As Manitoba continues to ease coronavirus restrictions, one Winnipeg doctor is warning of a third potential lockdown.
Dr. Anand Kumar, an infectious disease expert and critical care specialist, said he’s seeing red flags in Manitoba’s COVID-19 data.
“I think there’s a distinct possibility that we’re going to see another wave sometime around mid-May,” Kumar told Global News.
Kumar said the daily cases have recently been showing signs of creeping back up to a level that’s too high for his liking.
He’s particularly concerned about the new variants circulating in the province.
On Monday, health officials announced 18 more confirmed cases of the of the B.1.1.7 variant, first discovered in the United Kingdom, in Manitoba.
Nine of the province’s now 41 lab-confirmed variant of concern cases have not been linked to either travel or close contact with a known case.
Kumar hopes the Manitoba government will tighten restrictions before the situation gets out of control.
“If you look at what’s happened with B.1.1.7 … in other countries, they’ve had to go into full lockdown to get it under control,” Kumar said. “I would rather tighten up now than have to do a full lockdown in a month or two months.”
Epidemiologist and founder of EPI Research, Cynthia Carr, said she won’t make any predictions, but isn’t calling for further opening, or closing.
“I’d like to watch it for another month before we make any further changes,” Carr said.
She would rather health officials focus on making sure people are clear on the current orders and sticking to the fundamentals.
“We just want to be very cautious at looking at the data and not having sort of a ping pong of opening, closing,” she said. “It’s not good for physical health and it’s certainly not good for our mental health.”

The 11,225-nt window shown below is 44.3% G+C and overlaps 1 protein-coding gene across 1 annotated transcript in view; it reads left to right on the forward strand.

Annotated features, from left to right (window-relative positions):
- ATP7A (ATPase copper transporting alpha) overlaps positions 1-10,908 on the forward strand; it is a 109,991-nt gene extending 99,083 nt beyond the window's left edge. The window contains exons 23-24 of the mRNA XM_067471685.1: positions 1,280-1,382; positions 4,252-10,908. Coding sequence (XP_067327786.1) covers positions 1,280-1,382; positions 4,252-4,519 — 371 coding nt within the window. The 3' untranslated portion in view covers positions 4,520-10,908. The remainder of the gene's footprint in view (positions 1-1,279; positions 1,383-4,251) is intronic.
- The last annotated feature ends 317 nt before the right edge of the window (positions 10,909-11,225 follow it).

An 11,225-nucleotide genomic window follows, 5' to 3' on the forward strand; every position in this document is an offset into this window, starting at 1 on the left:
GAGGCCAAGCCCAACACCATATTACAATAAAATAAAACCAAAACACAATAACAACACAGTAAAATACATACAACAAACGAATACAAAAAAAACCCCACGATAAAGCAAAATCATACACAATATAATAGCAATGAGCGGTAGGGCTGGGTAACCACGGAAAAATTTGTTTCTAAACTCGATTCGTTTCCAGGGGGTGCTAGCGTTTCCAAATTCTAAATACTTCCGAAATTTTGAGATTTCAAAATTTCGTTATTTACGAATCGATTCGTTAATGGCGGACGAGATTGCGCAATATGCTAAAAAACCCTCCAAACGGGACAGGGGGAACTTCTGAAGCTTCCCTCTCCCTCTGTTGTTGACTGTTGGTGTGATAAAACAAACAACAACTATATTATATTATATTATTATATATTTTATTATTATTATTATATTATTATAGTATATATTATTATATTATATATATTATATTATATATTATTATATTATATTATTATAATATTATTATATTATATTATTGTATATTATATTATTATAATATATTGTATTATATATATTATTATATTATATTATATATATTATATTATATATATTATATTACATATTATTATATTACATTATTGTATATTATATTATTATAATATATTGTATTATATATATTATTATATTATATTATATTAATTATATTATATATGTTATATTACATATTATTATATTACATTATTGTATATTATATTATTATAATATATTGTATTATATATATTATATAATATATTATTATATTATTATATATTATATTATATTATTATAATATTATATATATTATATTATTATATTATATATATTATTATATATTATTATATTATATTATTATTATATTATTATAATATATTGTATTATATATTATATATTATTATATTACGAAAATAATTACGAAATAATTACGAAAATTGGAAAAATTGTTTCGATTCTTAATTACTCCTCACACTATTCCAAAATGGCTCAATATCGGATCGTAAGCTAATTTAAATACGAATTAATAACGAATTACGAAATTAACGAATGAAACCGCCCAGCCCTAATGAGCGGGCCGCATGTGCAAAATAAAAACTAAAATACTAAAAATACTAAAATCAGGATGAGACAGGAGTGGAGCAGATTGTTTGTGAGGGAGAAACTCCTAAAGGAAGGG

When asked about another potential lockdown on Monday, Dr. Brent Roussin, Manitoba’s chief public health officer, said the province is trying to balance the well-being of Manitobans while keeping a close eye on the cases.
“We’re definitely concerned about our numbers. We’re watching them very closely, but we can’t focus only on those numbers,” Roussin said.
Going forward, Roussin said he’s hoping the vaccine rollout will change the number of new cases that turn into hospitalizations.
“We know six to eight per cent of those people would get admitted to hospital. One to two per cent would go to ICU. But the vaccine will change those proportions, or we’re expecting it to change those proportions,” he said.
“That does mean that perhaps we’ll be able to tolerate more total case numbers because if people aren’t having severe outcomes, then it’s less of a concern.”
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